Managing Coronavirus Anxiety
We understand that the experience of isolation and quarantine can have impacts on mental well-being, we also understand that this situation is causing anxiety for many people.
As stories about Coronavirus and its impact have dominated news outlets and social media, it is perhaps not surprising that anxiety about this illness has grown along with the number of cases. Common reactions include anxiety, worry, feelings of helplessness or anger, difficulty concentrating, difficulty sleeping, social withdrawal, and hyper-vigilance to your body and health. However, it’s important not to let fears about this virus control your life. The strategies that are effective in managing anxiety around Coronavirus can also contribute to overall emotional and physical well-being.
• Unplug: While it is important to be well-informed, you can limit worry and agitation by limiting the amount of time you spend plugged into media coverage.
• Learn to be in the moment by engaging with mindfulness practices, such as mindfulness practices, or you can use apps like Headspace or Simply Being.
• Focus on things that you have control over: Often, the things that stress us the most are the things over which we have little control. So, spending time worrying about what will happen gets you nowhere.
• Focus on things that are positive in your life and that bring you joy.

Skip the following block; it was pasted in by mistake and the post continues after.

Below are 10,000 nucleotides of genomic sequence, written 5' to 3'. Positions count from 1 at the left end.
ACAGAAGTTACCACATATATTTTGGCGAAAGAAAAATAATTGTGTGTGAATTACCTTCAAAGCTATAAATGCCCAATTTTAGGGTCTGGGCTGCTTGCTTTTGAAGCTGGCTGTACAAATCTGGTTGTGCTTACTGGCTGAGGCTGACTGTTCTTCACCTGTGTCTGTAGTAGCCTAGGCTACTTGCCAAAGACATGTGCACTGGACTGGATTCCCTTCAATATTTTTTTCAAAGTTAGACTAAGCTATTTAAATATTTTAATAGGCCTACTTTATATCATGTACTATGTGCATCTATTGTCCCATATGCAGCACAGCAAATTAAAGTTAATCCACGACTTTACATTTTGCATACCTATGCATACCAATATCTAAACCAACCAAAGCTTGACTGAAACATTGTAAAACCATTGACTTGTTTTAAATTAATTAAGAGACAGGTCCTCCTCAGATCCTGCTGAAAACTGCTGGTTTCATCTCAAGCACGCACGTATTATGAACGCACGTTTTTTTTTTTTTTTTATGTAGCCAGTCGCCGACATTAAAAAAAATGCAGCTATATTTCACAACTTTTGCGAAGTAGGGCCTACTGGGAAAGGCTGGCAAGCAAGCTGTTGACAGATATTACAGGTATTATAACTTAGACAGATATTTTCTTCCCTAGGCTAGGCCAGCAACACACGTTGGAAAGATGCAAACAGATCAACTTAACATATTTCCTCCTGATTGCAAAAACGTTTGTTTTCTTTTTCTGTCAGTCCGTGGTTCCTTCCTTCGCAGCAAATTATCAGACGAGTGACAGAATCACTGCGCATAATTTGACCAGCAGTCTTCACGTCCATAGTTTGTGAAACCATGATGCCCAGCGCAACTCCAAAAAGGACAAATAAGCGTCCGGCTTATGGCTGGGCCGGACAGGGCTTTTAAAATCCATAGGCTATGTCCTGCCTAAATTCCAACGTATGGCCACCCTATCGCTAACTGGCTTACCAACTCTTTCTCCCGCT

• Identify things that you can do to prepare for uncertain circumstances, such as developing contingency plans for travel, or ensuring that you have enough of any prescription medications to carry you through the next several weeks.
• Engage with proven prevention practices like washing your hands with soap and water or using an alcohol-based hand sanitizer; avoid touching your eyes, nose, and mouth; and avoid contact with others who are ill.
• Stay healthy by prioritizing sleep, exercising, and eating well.
• Be mindful of your assumptions about others: Viruses do not respect borders and do not discriminate between different populations, and someone who has a cough or fever does not necessarily have Coronavirus.
• Stay connected to social supports: Maintaining connections to friends, family, and co-workers provides outlets for sharing feelings and relieving stress. If disruptions caused by Coronavirus have separated you from these social supports, make a point of checking in.
• Seek help when needed: Anyone who is feeling overwhelmed by anxiety or worry can seek professional mental health support.
• Choose a small number of trusted sources of information on websites like:
There are resources on campus for support and assistance, including:
HCC Counseling and Wellness Center
Advising and Student Success Center
Academic Support Center
JED Campus Resources
• On the ULifeline webpage, you can click in the menu "The Facts" and get some quick resources on mental health topics.
• The Half of Us website has similar topic area self-help resources you can pull from. Here's an example of the depression resource and the ways to help manage symptoms.
• The JED main website also has a Mental Health Resource Center which includes some steps to identify warning signs and how/when to seek help.